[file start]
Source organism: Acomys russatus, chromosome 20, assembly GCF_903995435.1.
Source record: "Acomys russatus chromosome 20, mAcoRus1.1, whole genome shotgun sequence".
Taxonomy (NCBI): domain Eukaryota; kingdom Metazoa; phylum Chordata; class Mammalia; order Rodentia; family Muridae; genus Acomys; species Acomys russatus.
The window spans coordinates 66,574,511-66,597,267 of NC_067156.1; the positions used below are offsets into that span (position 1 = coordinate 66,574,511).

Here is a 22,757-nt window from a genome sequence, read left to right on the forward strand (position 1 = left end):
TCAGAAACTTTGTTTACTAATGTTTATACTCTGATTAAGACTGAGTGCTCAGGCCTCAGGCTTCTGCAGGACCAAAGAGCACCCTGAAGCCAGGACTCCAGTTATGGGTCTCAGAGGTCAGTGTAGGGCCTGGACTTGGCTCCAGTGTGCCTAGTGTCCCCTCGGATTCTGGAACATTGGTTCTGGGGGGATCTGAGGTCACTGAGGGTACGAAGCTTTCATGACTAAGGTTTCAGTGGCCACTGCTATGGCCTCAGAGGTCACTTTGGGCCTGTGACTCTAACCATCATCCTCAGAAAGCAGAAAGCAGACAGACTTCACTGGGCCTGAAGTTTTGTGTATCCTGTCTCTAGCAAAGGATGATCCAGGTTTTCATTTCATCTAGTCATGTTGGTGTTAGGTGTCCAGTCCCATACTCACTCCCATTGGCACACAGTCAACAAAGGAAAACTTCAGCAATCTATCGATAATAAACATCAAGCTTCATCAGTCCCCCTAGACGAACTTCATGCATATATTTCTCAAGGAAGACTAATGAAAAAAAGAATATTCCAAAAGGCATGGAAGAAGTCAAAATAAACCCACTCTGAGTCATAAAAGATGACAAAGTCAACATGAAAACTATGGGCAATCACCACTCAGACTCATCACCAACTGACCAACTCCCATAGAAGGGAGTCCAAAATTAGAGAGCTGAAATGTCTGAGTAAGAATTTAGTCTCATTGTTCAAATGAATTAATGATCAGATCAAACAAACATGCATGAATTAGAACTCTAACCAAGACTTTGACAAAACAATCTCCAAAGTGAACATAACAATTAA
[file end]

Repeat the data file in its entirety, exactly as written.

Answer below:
Source organism: Acomys russatus, chromosome 20, assembly GCF_903995435.1.
Source record: "Acomys russatus chromosome 20, mAcoRus1.1, whole genome shotgun sequence".
Taxonomy (NCBI): domain Eukaryota; kingdom Metazoa; phylum Chordata; class Mammalia; order Rodentia; family Muridae; genus Acomys; species Acomys russatus.
The window spans coordinates 66,574,511-66,597,267 of NC_067156.1; the positions used below are offsets into that span (position 1 = coordinate 66,574,511).

Here is a 22,757-nt window from a genome sequence, read left to right on the forward strand (position 1 = left end):
TCAGAAACTTTGTTTACTAATGTTTATACTCTGATTAAGACTGAGTGCTCAGGCCTCAGGCTTCTGCAGGACCAAAGAGCACCCTGAAGCCAGGACTCCAGTTATGGGTCTCAGAGGTCAGTGTAGGGCCTGGACTTGGCTCCAGTGTGCCTAGTGTCCCCTCGGATTCTGGAACATTGGTTCTGGGGGGATCTGAGGTCACTGAGGGTACGAAGCTTTCATGACTAAGGTTTCAGTGGCCACTGCTATGGCCTCAGAGGTCACTTTGGGCCTGTGACTCTAACCATCATCCTCAGAAAGCAGAAAGCAGACAGACTTCACTGGGCCTGAAGTTTTGTGTATCCTGTCTCTAGCAAAGGATGATCCAGGTTTTCATTTCATCTAGTCATGTTGGTGTTAGGTGTCCAGTCCCATACTCACTCCCATTGGCACACAGTCAACAAAGGAAAACTTCAGCAATCTATCGATAATAAACATCAAGCTTCATCAGTCCCCCTAGACGAACTTCATGCATATATTTCTCAAGGAAGACTAATGAAAAAAAGAATATTCCAAAAGGCATGGAAGAAGTCAAAATAAACCCACTCTGAGTCATAAAAGATGACAAAGTCAACATGAAAACTATGGGCAATCACCACTCAGACTCATCACCAACTGACCAACTCCCATAGAAGGGAGTCCAAAATTAGAGAGCTGAAATGTCTGAGTAAGAATTTAGTCTCATTGTTCAAATGAATTAATGATCAGATCAAACAAACATGCATGAATTAGAACTCTAACCAAGACTTTGACAAAACAATCTCCAAAGTGAACATAACAATTAA